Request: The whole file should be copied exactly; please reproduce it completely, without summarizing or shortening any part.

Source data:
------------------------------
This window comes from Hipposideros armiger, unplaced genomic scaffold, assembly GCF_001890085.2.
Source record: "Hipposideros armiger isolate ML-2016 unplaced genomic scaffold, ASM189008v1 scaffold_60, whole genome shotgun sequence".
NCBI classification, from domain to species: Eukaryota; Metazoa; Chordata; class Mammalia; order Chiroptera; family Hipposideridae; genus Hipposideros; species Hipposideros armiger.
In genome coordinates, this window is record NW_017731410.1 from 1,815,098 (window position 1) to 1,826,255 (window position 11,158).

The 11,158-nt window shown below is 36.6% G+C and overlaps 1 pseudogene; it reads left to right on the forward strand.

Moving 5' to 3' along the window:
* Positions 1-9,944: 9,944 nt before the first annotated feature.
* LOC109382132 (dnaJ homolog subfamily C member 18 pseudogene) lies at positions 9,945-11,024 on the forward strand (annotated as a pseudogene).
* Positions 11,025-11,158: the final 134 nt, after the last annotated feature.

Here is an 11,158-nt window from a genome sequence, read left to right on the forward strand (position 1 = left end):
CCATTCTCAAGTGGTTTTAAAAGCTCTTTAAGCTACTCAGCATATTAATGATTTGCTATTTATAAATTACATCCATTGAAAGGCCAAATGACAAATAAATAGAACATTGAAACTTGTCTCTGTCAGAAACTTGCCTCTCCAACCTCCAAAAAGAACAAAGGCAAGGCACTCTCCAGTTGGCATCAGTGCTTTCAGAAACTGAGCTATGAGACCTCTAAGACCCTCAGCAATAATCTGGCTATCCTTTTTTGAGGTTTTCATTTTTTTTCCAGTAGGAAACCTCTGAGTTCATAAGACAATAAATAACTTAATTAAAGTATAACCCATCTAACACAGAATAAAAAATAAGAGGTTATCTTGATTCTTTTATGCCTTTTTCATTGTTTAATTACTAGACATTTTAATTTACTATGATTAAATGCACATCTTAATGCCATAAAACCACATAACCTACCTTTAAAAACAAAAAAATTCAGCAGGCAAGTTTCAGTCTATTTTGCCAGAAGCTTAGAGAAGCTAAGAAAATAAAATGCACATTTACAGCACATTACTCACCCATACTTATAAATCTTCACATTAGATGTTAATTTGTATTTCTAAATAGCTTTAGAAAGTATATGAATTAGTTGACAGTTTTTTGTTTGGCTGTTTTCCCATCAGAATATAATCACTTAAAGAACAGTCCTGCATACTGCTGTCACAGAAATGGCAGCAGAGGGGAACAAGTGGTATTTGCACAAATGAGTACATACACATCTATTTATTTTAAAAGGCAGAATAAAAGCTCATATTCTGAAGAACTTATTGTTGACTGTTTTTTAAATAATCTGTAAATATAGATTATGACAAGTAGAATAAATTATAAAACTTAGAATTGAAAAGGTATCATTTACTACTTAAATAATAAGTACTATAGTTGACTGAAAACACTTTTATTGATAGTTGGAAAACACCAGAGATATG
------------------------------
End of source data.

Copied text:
This window comes from Hipposideros armiger, unplaced genomic scaffold, assembly GCF_001890085.2.
Source record: "Hipposideros armiger isolate ML-2016 unplaced genomic scaffold, ASM189008v1 scaffold_60, whole genome shotgun sequence".
NCBI classification, from domain to species: Eukaryota; Metazoa; Chordata; class Mammalia; order Chiroptera; family Hipposideridae; genus Hipposideros; species Hipposideros armiger.
In genome coordinates, this window is record NW_017731410.1 from 1,815,098 (window position 1) to 1,826,255 (window position 11,158).

The 11,158-nt window shown below is 36.6% G+C and overlaps 1 pseudogene; it reads left to right on the forward strand.

Moving 5' to 3' along the window:
* Positions 1-9,944: 9,944 nt before the first annotated feature.
* LOC109382132 (dnaJ homolog subfamily C member 18 pseudogene) lies at positions 9,945-11,024 on the forward strand (annotated as a pseudogene).
* Positions 11,025-11,158: the final 134 nt, after the last annotated feature.

Here is an 11,158-nt window from a genome sequence, read left to right on the forward strand (position 1 = left end):
CCATTCTCAAGTGGTTTTAAAAGCTCTTTAAGCTACTCAGCATATTAATGATTTGCTATTTATAAATTACATCCATTGAAAGGCCAAATGACAAATAAATAGAACATTGAAACTTGTCTCTGTCAGAAACTTGCCTCTCCAACCTCCAAAAAGAACAAAGGCAAGGCACTCTCCAGTTGGCATCAGTGCTTTCAGAAACTGAGCTATGAGACCTCTAAGACCCTCAGCAATAATCTGGCTATCCTTTTTTGAGGTTTTCATTTTTTTTCCAGTAGGAAACCTCTGAGTTCATAAGACAATAAATAACTTAATTAAAGTATAACCCATCTAACACAGAATAAAAAATAAGAGGTTATCTTGATTCTTTTATGCCTTTTTCATTGTTTAATTACTAGACATTTTAATTTACTATGATTAAATGCACATCTTAATGCCATAAAACCACATAACCTACCTTTAAAAACAAAAAAATTCAGCAGGCAAGTTTCAGTCTATTTTGCCAGAAGCTTAGAGAAGCTAAGAAAATAAAATGCACATTTACAGCACATTACTCACCCATACTTATAAATCTTCACATTAGATGTTAATTTGTATTTCTAAATAGCTTTAGAAAGTATATGAATTAGTTGACAGTTTTTTGTTTGGCTGTTTTCCCATCAGAATATAATCACTTAAAGAACAGTCCTGCATACTGCTGTCACAGAAATGGCAGCAGAGGGGAACAAGTGGTATTTGCACAAATGAGTACATACACATCTATTTATTTTAAAAGGCAGAATAAAAGCTCATATTCTGAAGAACTTATTGTTGACTGTTTTTTAAATAATCTGTAAATATAGATTATGACAAGTAGAATAAATTATAAAACTTAGAATTGAAAAGGTATCATTTACTACTTAAATAATAAGTACTATAGTTGACTGAAAACACTTTTATTGATAGTTGGAAAACACCAGAGATATG